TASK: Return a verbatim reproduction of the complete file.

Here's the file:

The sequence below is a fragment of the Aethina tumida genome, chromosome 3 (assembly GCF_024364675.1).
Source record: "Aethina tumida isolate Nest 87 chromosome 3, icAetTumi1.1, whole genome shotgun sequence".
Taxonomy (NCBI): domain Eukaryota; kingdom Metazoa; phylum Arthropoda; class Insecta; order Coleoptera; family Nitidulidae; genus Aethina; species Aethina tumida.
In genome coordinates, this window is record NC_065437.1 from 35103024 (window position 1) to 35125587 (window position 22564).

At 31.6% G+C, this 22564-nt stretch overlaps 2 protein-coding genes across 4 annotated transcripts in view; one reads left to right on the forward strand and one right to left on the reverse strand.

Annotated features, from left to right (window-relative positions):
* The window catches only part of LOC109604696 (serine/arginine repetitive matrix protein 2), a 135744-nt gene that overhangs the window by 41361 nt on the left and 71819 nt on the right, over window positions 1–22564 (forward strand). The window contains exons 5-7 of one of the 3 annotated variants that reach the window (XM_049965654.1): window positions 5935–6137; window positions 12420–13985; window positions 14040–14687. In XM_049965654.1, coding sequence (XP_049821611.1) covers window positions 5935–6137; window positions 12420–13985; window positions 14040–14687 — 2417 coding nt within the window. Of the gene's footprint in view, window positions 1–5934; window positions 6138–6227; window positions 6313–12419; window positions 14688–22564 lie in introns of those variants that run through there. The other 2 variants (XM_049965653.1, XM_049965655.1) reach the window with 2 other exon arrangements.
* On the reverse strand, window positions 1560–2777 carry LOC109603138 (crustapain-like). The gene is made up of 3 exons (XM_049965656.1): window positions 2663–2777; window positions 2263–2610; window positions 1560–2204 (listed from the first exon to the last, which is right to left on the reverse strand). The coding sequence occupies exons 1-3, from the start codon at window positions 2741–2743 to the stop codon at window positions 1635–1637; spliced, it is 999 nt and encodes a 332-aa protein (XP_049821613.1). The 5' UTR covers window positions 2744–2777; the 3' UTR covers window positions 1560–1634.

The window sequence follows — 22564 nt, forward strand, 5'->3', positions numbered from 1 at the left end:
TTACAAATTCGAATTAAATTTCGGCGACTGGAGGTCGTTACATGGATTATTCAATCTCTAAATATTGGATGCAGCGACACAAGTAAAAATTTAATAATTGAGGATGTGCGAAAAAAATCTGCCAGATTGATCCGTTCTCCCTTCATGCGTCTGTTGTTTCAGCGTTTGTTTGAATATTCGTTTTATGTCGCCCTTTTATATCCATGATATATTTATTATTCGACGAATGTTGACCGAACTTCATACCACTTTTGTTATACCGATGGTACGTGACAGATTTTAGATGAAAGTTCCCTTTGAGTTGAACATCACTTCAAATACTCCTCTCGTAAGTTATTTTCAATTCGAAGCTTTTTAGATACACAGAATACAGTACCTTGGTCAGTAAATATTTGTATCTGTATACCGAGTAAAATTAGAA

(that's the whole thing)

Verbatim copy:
The sequence below is a fragment of the Aethina tumida genome, chromosome 3 (assembly GCF_024364675.1).
Source record: "Aethina tumida isolate Nest 87 chromosome 3, icAetTumi1.1, whole genome shotgun sequence".
Taxonomy (NCBI): domain Eukaryota; kingdom Metazoa; phylum Arthropoda; class Insecta; order Coleoptera; family Nitidulidae; genus Aethina; species Aethina tumida.
In genome coordinates, this window is record NC_065437.1 from 35103024 (window position 1) to 35125587 (window position 22564).

At 31.6% G+C, this 22564-nt stretch overlaps 2 protein-coding genes across 4 annotated transcripts in view; one reads left to right on the forward strand and one right to left on the reverse strand.

Annotated features, from left to right (window-relative positions):
* The window catches only part of LOC109604696 (serine/arginine repetitive matrix protein 2), a 135744-nt gene that overhangs the window by 41361 nt on the left and 71819 nt on the right, over window positions 1–22564 (forward strand). The window contains exons 5-7 of one of the 3 annotated variants that reach the window (XM_049965654.1): window positions 5935–6137; window positions 12420–13985; window positions 14040–14687. In XM_049965654.1, coding sequence (XP_049821611.1) covers window positions 5935–6137; window positions 12420–13985; window positions 14040–14687 — 2417 coding nt within the window. Of the gene's footprint in view, window positions 1–5934; window positions 6138–6227; window positions 6313–12419; window positions 14688–22564 lie in introns of those variants that run through there. The other 2 variants (XM_049965653.1, XM_049965655.1) reach the window with 2 other exon arrangements.
* On the reverse strand, window positions 1560–2777 carry LOC109603138 (crustapain-like). The gene is made up of 3 exons (XM_049965656.1): window positions 2663–2777; window positions 2263–2610; window positions 1560–2204 (listed from the first exon to the last, which is right to left on the reverse strand). The coding sequence occupies exons 1-3, from the start codon at window positions 2741–2743 to the stop codon at window positions 1635–1637; spliced, it is 999 nt and encodes a 332-aa protein (XP_049821613.1). The 5' UTR covers window positions 2744–2777; the 3' UTR covers window positions 1560–1634.

The window sequence follows — 22564 nt, forward strand, 5'->3', positions numbered from 1 at the left end:
TTACAAATTCGAATTAAATTTCGGCGACTGGAGGTCGTTACATGGATTATTCAATCTCTAAATATTGGATGCAGCGACACAAGTAAAAATTTAATAATTGAGGATGTGCGAAAAAAATCTGCCAGATTGATCCGTTCTCCCTTCATGCGTCTGTTGTTTCAGCGTTTGTTTGAATATTCGTTTTATGTCGCCCTTTTATATCCATGATATATTTATTATTCGACGAATGTTGACCGAACTTCATACCACTTTTGTTATACCGATGGTACGTGACAGATTTTAGATGAAAGTTCCCTTTGAGTTGAACATCACTTCAAATACTCCTCTCGTAAGTTATTTTCAATTCGAAGCTTTTTAGATACACAGAATACAGTACCTTGGTCAGTAAATATTTGTATCTGTATACCGAGTAAAATTAGAA